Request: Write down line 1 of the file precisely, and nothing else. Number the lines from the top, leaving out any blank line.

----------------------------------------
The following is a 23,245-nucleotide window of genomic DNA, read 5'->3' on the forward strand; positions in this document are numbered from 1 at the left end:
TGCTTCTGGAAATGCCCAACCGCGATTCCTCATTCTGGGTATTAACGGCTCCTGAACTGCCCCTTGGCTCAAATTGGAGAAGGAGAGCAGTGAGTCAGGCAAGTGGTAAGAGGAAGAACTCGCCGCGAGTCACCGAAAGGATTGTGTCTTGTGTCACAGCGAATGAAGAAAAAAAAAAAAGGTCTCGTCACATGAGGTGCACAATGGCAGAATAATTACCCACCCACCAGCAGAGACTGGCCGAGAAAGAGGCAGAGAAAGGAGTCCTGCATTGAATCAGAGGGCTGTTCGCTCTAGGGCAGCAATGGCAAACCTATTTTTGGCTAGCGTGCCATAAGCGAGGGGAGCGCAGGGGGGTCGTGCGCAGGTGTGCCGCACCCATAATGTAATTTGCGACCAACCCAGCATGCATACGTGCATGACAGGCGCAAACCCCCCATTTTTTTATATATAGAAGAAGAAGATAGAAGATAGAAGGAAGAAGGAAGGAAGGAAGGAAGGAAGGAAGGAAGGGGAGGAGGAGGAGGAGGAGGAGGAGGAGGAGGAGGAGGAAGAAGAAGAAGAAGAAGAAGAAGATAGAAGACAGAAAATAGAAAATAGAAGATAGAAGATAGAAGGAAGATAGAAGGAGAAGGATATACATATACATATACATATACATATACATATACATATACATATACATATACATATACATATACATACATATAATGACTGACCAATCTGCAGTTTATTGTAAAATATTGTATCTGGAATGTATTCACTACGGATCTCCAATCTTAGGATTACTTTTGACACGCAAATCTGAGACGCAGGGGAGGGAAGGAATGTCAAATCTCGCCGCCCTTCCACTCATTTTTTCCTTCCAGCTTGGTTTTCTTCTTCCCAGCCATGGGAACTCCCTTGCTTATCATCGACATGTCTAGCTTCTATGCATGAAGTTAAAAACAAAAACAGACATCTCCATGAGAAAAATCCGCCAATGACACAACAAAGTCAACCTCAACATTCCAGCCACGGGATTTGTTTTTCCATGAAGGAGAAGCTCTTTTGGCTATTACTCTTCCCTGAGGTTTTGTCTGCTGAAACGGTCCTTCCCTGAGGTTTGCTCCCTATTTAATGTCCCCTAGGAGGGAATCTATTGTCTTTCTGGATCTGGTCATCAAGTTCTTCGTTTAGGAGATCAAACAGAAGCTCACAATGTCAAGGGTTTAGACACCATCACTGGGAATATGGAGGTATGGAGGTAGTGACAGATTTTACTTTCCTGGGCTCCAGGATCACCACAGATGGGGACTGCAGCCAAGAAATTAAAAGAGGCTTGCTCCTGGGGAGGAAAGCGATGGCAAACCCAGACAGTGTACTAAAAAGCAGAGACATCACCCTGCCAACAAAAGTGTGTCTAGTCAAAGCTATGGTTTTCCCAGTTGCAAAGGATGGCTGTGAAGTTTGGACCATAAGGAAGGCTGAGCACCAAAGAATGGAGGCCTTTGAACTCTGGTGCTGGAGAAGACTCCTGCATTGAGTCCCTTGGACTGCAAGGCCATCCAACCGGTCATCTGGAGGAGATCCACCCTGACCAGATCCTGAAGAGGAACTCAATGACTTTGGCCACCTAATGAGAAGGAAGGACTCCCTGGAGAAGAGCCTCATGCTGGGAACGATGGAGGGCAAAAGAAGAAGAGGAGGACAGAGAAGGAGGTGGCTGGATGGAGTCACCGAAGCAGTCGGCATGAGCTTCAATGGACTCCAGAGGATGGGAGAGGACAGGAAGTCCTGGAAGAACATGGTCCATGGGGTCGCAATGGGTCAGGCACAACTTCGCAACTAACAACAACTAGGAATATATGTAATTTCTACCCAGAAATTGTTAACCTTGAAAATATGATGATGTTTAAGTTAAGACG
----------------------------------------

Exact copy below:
The following is a 23,245-nucleotide window of genomic DNA, read 5'->3' on the forward strand; positions in this document are numbered from 1 at the left end: